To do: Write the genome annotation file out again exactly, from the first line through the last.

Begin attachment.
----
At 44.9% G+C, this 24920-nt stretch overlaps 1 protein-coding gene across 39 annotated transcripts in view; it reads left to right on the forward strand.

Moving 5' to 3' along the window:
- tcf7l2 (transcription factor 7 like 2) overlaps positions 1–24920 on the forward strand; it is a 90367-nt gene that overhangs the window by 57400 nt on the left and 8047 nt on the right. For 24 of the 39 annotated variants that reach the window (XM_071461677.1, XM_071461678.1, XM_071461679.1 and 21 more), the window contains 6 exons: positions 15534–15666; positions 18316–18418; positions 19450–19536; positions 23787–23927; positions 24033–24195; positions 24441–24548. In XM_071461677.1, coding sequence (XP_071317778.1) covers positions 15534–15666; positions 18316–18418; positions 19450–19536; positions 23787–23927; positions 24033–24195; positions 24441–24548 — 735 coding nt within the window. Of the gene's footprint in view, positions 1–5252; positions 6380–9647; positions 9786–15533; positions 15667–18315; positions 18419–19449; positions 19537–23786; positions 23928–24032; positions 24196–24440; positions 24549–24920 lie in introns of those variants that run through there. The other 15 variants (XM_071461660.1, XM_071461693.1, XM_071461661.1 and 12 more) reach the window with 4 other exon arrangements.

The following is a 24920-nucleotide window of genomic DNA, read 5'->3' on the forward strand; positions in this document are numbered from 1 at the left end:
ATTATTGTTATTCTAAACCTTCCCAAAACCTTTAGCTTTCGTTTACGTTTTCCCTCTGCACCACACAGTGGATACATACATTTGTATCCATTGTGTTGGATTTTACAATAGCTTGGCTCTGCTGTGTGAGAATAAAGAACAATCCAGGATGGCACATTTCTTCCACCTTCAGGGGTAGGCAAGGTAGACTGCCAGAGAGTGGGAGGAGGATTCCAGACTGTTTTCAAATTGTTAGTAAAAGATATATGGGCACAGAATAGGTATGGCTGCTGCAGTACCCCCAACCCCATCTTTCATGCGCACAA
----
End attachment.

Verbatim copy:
At 44.9% G+C, this 24920-nt stretch overlaps 1 protein-coding gene across 39 annotated transcripts in view; it reads left to right on the forward strand.

Moving 5' to 3' along the window:
- tcf7l2 (transcription factor 7 like 2) overlaps positions 1–24920 on the forward strand; it is a 90367-nt gene that overhangs the window by 57400 nt on the left and 8047 nt on the right. For 24 of the 39 annotated variants that reach the window (XM_071461677.1, XM_071461678.1, XM_071461679.1 and 21 more), the window contains 6 exons: positions 15534–15666; positions 18316–18418; positions 19450–19536; positions 23787–23927; positions 24033–24195; positions 24441–24548. In XM_071461677.1, coding sequence (XP_071317778.1) covers positions 15534–15666; positions 18316–18418; positions 19450–19536; positions 23787–23927; positions 24033–24195; positions 24441–24548 — 735 coding nt within the window. Of the gene's footprint in view, positions 1–5252; positions 6380–9647; positions 9786–15533; positions 15667–18315; positions 18419–19449; positions 19537–23786; positions 23928–24032; positions 24196–24440; positions 24549–24920 lie in introns of those variants that run through there. The other 15 variants (XM_071461660.1, XM_071461693.1, XM_071461661.1 and 12 more) reach the window with 4 other exon arrangements.

The following is a 24920-nucleotide window of genomic DNA, read 5'->3' on the forward strand; positions in this document are numbered from 1 at the left end:
ATTATTGTTATTCTAAACCTTCCCAAAACCTTTAGCTTTCGTTTACGTTTTCCCTCTGCACCACACAGTGGATACATACATTTGTATCCATTGTGTTGGATTTTACAATAGCTTGGCTCTGCTGTGTGAGAATAAAGAACAATCCAGGATGGCACATTTCTTCCACCTTCAGGGGTAGGCAAGGTAGACTGCCAGAGAGTGGGAGGAGGATTCCAGACTGTTTTCAAATTGTTAGTAAAAGATATATGGGCACAGAATAGGTATGGCTGCTGCAGTACCCCCAACCCCATCTTTCATGCGCACAA